Sentiment Analysis of Stock Tweets With Spring

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Sentiment Analysis of Stock Tweets With Spring

Using Spring and Reactor to analyze not only the number of tweets about a given topic, but the content to recognize positive and negative comments.

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Having previously wired up a simple spring app with Twitter to consume their tweet stream relating to last year's Rugby World Cup — mostly just to experiment with the event-driven programming model in Spring and Reactor — I thought on a whim, "why not see if I can find some nice sentiment analysis tools to analyze the tweets, so rather than just consuming the number of tweets about a given topic, I could also analyze if they were positive or not?".

Now, that probably sounded like a fairly glib comment. And to be honest, it was: sentiment analysis is very hard, and the last time I looked most efforts were not up to much. Added to that, to make it actually effective, you need some pretty specific training data - for example, if you had a model trained using this blog and then tried to apply that to another sort of text - say tweets - then it's most likely not going to perform well.  Tweets are particularly different as people use different language, grammar and colloquialisms on twitter (in part due to the 140 chars limit) compared to normal writing.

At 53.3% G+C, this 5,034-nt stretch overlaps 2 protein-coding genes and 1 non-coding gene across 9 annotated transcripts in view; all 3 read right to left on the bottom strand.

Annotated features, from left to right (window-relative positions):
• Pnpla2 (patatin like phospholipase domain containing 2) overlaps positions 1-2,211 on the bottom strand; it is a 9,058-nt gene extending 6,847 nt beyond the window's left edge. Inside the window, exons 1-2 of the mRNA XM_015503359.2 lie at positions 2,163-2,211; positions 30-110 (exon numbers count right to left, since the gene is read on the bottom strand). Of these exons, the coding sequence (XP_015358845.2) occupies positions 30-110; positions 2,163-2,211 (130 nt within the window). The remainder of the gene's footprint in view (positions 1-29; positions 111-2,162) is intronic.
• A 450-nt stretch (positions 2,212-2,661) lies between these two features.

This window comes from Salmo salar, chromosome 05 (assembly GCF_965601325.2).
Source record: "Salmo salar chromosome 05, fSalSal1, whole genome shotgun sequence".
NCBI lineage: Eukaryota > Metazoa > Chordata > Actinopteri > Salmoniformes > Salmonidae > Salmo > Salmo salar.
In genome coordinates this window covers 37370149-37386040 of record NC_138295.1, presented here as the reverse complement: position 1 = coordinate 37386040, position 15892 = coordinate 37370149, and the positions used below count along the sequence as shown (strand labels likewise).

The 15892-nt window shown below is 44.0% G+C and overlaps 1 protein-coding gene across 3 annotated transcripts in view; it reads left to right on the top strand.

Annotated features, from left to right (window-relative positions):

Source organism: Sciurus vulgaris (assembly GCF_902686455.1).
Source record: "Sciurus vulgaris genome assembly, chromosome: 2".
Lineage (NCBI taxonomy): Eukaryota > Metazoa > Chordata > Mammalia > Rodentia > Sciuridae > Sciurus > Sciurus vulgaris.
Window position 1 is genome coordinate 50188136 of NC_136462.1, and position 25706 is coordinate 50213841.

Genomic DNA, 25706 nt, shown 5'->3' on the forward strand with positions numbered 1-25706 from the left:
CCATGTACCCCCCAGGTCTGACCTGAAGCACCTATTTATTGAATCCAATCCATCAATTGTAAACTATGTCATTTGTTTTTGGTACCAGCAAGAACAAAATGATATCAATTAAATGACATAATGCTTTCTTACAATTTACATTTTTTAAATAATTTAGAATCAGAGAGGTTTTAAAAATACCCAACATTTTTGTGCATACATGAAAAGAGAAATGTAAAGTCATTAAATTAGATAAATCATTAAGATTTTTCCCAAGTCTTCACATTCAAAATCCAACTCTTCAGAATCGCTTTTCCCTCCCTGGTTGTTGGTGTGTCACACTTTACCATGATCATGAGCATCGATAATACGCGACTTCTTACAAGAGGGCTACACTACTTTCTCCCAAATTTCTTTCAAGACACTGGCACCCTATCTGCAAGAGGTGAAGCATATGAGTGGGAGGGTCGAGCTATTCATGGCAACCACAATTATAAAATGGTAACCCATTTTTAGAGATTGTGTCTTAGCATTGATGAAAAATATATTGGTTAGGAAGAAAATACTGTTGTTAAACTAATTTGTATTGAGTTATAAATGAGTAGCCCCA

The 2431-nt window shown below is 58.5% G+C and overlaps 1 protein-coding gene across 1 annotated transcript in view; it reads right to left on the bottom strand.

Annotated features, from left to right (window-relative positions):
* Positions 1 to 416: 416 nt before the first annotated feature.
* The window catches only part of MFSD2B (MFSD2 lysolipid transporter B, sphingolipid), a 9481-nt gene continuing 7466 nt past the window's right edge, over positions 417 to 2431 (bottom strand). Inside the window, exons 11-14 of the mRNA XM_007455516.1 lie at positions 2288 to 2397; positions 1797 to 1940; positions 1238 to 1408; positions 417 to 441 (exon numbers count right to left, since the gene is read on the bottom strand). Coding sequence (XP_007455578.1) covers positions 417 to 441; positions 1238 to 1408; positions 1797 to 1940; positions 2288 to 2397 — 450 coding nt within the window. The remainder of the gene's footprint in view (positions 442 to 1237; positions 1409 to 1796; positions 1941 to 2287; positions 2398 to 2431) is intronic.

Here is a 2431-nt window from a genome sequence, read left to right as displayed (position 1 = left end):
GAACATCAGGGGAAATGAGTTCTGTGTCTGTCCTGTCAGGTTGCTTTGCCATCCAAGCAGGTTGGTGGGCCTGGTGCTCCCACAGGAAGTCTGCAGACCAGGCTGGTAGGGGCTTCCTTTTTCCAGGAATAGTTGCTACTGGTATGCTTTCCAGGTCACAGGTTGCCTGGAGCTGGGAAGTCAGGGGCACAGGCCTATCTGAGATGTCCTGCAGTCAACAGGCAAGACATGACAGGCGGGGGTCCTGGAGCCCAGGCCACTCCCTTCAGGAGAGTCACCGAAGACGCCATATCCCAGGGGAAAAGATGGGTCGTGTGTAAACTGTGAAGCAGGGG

But still, I had my laptop on my commute home on the train, so I figured why not see if there are any simple sentiment analysis libraries that I could just drop in and run the tweets through.  Sure the resulting scores would likely be way off, but it would be an interesting experiment to see how easy it was (and if done, could we then find a decent training set to re-train our model so it was more accurate at analysing tweets).